Testing Pipelines in Production

Congratulations! You’ve deployed your global unicorn appearance predictor. You want your predictor to run 24x7 without a hitch. You quickly realize that you need to monitor your ML pipeline. While monitoring all your components can seem daunting, let’s look at requirements and solutions.

Check for Training-Serving Skew

Training-serving skew means your input data differs between training and serving. The following table describes the two important types of skew:

Type Definition Example Solution
Schema skew Training and serving input data do not conform to the same schema. The format or distribution of the serving data changes while your model continues to train on old data. Use the same schema to validate training and serving data. Ensure you separately check for statistics not checked by your schema, such as the fraction of missing values
Feature skew Engineered data differs between training and serving. Feature engineering code differs between training and serving, producing different engineered data. Similar to schema skew, apply the same statistical rules across training and serving engineered data. Track the number of detected skewed features, and the ratio of skewed examples per feature.

Monitor Model Age Throughout Pipeline

If the serving data evolves with time but your model isn’t retrained regularly, then you will see a decline in model quality. Track the time since the model was retrained on new data and set a threshold age for alerts. Besides monitoring the model's age at serving, you should monitor the model's age throughout the pipeline to catch pipeline stalls.

Test that Model Weights and Outputs are Numerically Stable

During model training, your weights and layer outputs should not be NaN or Inf. Write tests to check for NaN and Inf values of your weights and layer outputs. Additionally, test that more than half of the outputs of a layer are not zero.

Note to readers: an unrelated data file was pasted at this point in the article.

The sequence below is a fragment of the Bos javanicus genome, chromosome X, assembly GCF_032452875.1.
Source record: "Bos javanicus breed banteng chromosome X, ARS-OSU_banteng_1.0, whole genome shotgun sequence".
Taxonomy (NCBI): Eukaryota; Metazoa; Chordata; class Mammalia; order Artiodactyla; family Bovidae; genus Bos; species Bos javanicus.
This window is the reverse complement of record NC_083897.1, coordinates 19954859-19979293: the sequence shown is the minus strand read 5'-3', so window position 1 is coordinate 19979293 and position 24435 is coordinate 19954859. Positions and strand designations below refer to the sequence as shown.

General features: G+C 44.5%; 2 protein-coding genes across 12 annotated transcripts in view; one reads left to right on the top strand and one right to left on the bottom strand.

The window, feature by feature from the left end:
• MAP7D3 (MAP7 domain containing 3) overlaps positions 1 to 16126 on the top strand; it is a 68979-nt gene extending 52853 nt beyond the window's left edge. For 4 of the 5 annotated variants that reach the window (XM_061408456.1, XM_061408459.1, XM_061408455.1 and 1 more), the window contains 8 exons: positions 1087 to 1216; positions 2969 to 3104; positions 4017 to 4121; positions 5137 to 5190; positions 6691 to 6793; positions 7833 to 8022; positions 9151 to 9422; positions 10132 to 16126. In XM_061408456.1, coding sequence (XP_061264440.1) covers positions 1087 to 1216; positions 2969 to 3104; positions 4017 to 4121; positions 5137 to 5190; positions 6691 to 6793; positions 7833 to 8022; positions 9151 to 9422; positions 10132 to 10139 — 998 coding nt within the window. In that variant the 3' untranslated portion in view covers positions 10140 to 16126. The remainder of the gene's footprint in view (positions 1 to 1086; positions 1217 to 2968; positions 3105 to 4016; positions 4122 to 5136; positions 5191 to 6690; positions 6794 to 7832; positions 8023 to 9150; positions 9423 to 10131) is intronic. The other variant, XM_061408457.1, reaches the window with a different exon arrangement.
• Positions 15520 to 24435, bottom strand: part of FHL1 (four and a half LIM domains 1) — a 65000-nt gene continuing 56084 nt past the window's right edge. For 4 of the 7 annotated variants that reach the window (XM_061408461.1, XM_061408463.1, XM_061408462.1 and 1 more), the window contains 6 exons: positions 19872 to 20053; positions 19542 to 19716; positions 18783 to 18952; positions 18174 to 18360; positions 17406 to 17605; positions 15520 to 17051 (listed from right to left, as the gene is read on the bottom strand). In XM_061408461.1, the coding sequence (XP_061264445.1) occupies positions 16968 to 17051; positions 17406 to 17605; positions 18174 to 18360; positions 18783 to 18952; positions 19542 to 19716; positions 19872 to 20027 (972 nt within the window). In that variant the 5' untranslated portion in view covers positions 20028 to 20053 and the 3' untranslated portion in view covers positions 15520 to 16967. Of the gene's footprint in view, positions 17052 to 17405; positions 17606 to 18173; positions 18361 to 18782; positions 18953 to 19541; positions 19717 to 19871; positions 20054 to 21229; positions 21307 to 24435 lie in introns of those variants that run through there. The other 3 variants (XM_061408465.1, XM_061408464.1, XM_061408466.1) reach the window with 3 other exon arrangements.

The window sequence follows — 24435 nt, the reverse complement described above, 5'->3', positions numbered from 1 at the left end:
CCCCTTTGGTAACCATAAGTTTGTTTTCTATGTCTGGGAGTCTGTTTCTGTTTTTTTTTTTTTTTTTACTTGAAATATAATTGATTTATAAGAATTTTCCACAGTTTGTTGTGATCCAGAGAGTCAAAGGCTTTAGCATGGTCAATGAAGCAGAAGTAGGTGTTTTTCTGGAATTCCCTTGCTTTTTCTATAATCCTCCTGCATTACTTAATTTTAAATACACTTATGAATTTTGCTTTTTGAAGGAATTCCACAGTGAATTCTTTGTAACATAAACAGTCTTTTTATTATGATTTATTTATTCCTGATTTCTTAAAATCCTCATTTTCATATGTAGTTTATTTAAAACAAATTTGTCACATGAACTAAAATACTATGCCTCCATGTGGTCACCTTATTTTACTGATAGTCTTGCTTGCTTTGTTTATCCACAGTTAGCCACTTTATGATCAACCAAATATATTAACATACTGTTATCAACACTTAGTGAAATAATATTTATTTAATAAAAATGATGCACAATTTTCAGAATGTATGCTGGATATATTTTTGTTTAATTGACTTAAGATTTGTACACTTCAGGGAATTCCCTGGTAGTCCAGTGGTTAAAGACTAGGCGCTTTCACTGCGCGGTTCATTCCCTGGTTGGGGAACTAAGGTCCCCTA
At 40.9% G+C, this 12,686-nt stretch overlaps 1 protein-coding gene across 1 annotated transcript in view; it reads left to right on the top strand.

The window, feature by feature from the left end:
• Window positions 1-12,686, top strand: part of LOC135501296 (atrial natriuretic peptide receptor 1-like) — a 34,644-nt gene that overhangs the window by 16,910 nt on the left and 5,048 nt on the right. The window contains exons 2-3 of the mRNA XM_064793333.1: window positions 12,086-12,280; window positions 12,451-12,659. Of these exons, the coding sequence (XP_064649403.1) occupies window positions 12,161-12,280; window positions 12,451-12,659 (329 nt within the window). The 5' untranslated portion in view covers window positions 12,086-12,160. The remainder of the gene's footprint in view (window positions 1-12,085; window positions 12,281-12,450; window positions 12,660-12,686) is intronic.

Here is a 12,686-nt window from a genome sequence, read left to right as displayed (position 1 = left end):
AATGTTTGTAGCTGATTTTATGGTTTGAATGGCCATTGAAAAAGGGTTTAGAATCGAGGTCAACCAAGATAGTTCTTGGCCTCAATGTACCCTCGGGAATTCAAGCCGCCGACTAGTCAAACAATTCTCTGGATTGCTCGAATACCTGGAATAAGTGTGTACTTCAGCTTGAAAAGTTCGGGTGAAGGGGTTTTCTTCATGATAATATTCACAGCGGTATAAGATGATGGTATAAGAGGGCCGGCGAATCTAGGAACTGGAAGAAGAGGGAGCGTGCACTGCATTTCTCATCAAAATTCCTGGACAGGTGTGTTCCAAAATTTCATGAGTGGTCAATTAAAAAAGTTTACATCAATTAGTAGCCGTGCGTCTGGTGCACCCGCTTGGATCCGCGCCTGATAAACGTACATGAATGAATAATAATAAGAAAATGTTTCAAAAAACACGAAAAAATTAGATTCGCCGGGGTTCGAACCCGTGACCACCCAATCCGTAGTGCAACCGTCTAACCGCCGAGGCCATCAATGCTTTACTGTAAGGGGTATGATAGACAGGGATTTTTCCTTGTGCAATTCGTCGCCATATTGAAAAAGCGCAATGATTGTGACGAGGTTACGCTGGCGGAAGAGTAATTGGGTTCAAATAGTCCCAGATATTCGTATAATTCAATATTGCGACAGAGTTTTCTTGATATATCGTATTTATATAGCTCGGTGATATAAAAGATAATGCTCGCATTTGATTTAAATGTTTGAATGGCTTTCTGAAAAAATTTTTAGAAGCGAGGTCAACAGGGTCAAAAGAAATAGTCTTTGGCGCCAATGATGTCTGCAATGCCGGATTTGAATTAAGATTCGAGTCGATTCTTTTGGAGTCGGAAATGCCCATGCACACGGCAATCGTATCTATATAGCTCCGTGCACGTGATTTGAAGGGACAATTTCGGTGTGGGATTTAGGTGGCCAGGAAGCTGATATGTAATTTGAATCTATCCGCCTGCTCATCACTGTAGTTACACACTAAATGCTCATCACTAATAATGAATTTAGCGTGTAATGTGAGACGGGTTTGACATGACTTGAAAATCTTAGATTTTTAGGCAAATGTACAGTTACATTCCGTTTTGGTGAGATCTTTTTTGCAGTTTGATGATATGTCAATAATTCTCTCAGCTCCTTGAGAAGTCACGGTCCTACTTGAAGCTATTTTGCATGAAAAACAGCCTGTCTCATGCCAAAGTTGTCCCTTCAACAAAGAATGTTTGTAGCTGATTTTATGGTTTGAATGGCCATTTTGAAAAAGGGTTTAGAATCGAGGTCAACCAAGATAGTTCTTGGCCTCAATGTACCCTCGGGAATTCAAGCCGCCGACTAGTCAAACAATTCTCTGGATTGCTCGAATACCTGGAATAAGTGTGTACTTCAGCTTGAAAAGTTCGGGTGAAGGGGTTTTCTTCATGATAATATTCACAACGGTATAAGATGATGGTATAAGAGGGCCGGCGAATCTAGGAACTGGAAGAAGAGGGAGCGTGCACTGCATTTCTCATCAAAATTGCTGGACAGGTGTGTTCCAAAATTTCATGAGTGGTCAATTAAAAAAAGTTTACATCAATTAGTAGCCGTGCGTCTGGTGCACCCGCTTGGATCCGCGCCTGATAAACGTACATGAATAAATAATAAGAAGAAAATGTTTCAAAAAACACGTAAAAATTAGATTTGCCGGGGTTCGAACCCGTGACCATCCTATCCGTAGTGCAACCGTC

Monitor Model Performance

Your unicorn appearance predictor has been more popular than expected! You’re getting lots of prediction requests and even more training data. You think that's great until you realize that your model is taking more and more memory and time to train. You decide to monitor your model's performance by following these steps:

  • Track model performance by versions of code, model, and data. Such tracking lets you pinpoint the exact cause for any performance degradation.
  • Test the training steps per second for a new model version against the previous version and against a fixed threshold.
  • Catch memory leaks by setting a threshold for memory use.
  • Monitor API response times and track their percentiles. While API response times might be outside your control, slow responses could potentially cause poor real-world metrics.
  • Monitor the number of queries answered per second.

Test Quality of Live Model on Served Data

You’ve validated your model. But what if real-world scenarios, such as unicorn behavior, change after recording your validation data? Then the quality of your served model will degrade. However, testing quality in serving is hard because real-world data is not always labelled. If your serving data is not labelled, consider these tests:

  • Generate labels using human raters.

  • Investigate models that show significant statistical bias in predictions. See Classification: Prediction Bias.

  • Track real-world metrics for your model. For example, if you’re classifying spam, compare your predictions to user-reported spam.

  • Mitigate potential divergence between training and serving data by serving a new model version on a fraction of your queries. As your validate your new serving model, gradually switch all queries to the new version.

Using these tests, remember to monitor both sudden and slow degradation in prediction quality.